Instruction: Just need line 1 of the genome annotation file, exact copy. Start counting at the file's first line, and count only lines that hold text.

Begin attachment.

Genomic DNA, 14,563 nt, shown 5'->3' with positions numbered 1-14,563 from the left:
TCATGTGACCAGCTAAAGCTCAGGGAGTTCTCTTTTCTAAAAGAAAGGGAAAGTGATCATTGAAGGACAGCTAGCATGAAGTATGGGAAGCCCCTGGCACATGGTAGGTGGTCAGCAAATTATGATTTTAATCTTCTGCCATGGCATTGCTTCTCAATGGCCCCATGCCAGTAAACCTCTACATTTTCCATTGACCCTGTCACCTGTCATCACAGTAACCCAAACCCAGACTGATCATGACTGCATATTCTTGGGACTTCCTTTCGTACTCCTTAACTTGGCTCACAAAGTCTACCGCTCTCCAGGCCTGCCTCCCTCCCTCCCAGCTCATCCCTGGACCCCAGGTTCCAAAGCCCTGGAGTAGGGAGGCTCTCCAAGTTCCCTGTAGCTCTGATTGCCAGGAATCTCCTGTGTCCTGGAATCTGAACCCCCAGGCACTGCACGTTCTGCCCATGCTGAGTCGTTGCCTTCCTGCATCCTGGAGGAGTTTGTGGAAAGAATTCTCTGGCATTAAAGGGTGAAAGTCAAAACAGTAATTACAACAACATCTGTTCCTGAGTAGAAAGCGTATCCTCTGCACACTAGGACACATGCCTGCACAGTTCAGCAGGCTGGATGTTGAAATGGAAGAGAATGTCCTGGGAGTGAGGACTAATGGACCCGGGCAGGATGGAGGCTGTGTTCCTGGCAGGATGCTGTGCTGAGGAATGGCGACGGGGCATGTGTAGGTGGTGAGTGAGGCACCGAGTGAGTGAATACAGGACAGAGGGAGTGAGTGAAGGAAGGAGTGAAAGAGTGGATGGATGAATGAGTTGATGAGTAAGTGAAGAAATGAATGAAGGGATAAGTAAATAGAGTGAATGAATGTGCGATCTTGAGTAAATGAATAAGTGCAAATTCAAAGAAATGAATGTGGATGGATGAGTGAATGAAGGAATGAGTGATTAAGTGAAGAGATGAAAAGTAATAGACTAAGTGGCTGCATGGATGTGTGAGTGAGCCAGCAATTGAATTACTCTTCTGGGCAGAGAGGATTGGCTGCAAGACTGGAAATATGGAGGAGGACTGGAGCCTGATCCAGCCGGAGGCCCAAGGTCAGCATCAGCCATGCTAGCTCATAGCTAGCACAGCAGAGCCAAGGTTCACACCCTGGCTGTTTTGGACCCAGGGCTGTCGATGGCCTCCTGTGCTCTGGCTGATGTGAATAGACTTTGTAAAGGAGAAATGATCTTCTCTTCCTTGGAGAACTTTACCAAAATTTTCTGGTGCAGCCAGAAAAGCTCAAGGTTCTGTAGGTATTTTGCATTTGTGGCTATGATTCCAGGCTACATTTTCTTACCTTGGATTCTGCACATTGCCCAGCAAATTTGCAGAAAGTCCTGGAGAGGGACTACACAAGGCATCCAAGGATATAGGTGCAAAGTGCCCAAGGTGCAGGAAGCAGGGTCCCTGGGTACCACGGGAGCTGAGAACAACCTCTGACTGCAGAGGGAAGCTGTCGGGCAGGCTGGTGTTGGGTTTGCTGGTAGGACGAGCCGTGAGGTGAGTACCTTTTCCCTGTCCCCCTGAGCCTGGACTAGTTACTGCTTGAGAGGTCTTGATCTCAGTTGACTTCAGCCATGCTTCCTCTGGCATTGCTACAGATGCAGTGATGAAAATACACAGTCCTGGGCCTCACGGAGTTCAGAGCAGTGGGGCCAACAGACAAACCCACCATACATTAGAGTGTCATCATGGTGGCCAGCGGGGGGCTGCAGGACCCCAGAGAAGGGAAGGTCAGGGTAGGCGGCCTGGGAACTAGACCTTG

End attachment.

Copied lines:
Genomic DNA, 14,563 nt, shown 5'->3' with positions numbered 1-14,563 from the left: